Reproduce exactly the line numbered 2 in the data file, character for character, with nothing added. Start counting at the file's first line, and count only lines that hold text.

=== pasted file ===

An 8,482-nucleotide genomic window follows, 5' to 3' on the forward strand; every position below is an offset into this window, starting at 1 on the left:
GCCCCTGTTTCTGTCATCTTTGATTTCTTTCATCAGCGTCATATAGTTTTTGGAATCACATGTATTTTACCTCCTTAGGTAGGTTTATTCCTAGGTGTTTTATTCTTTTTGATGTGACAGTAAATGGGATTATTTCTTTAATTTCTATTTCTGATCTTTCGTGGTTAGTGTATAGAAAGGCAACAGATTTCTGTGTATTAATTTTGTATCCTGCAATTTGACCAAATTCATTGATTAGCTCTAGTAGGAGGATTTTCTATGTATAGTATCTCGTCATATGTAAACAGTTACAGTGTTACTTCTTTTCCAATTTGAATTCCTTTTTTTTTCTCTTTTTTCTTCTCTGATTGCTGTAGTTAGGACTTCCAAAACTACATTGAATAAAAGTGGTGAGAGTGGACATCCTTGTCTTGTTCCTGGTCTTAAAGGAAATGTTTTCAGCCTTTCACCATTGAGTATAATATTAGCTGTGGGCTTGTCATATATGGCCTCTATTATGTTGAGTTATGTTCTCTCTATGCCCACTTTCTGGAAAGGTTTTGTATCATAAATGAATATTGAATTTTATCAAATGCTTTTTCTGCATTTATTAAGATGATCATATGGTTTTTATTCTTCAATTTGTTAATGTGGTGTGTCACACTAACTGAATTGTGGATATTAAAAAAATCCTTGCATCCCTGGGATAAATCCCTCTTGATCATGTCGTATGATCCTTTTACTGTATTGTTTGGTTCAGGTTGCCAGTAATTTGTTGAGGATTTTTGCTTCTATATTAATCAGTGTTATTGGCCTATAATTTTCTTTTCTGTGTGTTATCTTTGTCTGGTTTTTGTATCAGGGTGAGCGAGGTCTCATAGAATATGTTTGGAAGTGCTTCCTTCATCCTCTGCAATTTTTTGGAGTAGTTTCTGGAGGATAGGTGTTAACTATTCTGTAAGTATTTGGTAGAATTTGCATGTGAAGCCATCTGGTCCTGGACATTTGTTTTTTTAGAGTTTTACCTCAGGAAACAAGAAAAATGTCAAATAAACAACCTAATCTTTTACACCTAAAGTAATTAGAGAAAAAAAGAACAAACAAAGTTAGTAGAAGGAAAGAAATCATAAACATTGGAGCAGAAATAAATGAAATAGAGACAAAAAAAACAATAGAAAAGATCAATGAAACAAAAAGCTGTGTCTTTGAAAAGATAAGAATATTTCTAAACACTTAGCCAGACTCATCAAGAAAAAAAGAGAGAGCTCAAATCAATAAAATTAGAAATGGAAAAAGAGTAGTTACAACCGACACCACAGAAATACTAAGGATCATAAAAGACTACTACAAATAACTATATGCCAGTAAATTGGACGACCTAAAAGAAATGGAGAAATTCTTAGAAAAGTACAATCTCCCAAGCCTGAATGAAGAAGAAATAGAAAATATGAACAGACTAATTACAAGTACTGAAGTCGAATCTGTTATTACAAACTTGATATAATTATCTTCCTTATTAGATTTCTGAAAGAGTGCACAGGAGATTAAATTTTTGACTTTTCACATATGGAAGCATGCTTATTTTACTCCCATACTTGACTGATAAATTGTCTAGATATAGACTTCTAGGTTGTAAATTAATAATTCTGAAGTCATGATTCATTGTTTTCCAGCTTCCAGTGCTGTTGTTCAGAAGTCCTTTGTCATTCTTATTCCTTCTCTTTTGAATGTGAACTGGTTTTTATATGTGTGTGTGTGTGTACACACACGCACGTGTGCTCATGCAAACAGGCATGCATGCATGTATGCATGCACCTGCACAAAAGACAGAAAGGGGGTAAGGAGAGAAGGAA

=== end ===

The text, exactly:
GCCCCTGTTTCTGTCATCTTTGATTTCTTTCATCAGCGTCATATAGTTTTTGGAATCACATGTATTTTACCTCCTTAGGTAGGTTTATTCCTAGGTGTTTTATTCTTTTTGATGTGACAGTAAATGGGATTATTTCTTTAATTTCTATTTCTGATCTTTCGTGGTTAGTGTATAGAAAGGCAACAGATTTCTGTGTATTAATTTTGTATCCTGCAATTTGACCAAATTCATTGATTAGCTCTAGTAGGAGGATTTTCTATGTATAGTATCTCGTCATATGTAAACAGTTACAGTGTTACTTCTTTTCCAATTTGAATTCCTTTTTTTTTCTCTTTTTTCTTCTCTGATTGCTGTAGTTAGGACTTCCAAAACTACATTGAATAAAAGTGGTGAGAGTGGACATCCTTGTCTTGTTCCTGGTCTTAAAGGAAATGTTTTCAGCCTTTCACCATTGAGTATAATATTAGCTGTGGGCTTGTCATATATGGCCTCTATTATGTTGAGTTATGTTCTCTCTATGCCCACTTTCTGGAAAGGTTTTGTATCATAAATGAATATTGAATTTTATCAAATGCTTTTTCTGCATTTATTAAGATGATCATATGGTTTTTATTCTTCAATTTGTTAATGTGGTGTGTCACACTAACTGAATTGTGGATATTAAAAAAATCCTTGCATCCCTGGGATAAATCCCTCTTGATCATGTCGTATGATCCTTTTACTGTATTGTTTGGTTCAGGTTGCCAGTAATTTGTTGAGGATTTTTGCTTCTATATTAATCAGTGTTATTGGCCTATAATTTTCTTTTCTGTGTGTTATCTTTGTCTGGTTTTTGTATCAGGGTGAGCGAGGTCTCATAGAATATGTTTGGAAGTGCTTCCTTCATCCTCTGCAATTTTTTGGAGTAGTTTCTGGAGGATAGGTGTTAACTATTCTGTAAGTATTTGGTAGAATTTGCATGTGAAGCCATCTGGTCCTGGACATTTGTTTTTTTAGAGTTTTACCTCAGGAAACAAGAAAAATGTCAAATAAACAACCTAATCTTTTACACCTAAAGTAATTAGAGAAAAAAAGAACAAACAAAGTTAGTAGAAGGAAAGAAATCATAAACATTGGAGCAGAAATAAATGAAATAGAGACAAAAAAAACAATAGAAAAGATCAATGAAACAAAAAGCTGTGTCTTTGAAAAGATAAGAATATTTCTAAACACTTAGCCAGACTCATCAAGAAAAAAAGAGAGAGCTCAAATCAATAAAATTAGAAATGGAAAAAGAGTAGTTACAACCGACACCACAGAAATACTAAGGATCATAAAAGACTACTACAAATAACTATATGCCAGTAAATTGGACGACCTAAAAGAAATGGAGAAATTCTTAGAAAAGTACAATCTCCCAAGCCTGAATGAAGAAGAAATAGAAAATATGAACAGACTAATTACAAGTACTGAAGTCGAATCTGTTATTACAAACTTGATATAATTATCTTCCTTATTAGATTTCTGAAAGAGTGCACAGGAGATTAAATTTTTGACTTTTCACATATGGAAGCATGCTTATTTTACTCCCATACTTGACTGATAAATTGTCTAGATATAGACTTCTAGGTTGTAAATTAATAATTCTGAAGTCATGATTCATTGTTTTCCAGCTTCCAGTGCTGTTGTTCAGAAGTCCTTTGTCATTCTTATTCCTTCTCTTTTGAATGTGAACTGGTTTTTATATGTGTGTGTGTGTGTACACACACGCACGTGTGCTCATGCAAACAGGCATGCATGCATGTATGCATGCACCTGCACAAAAGACAGAAAGGGGGTAAGGAGAGAAGGAA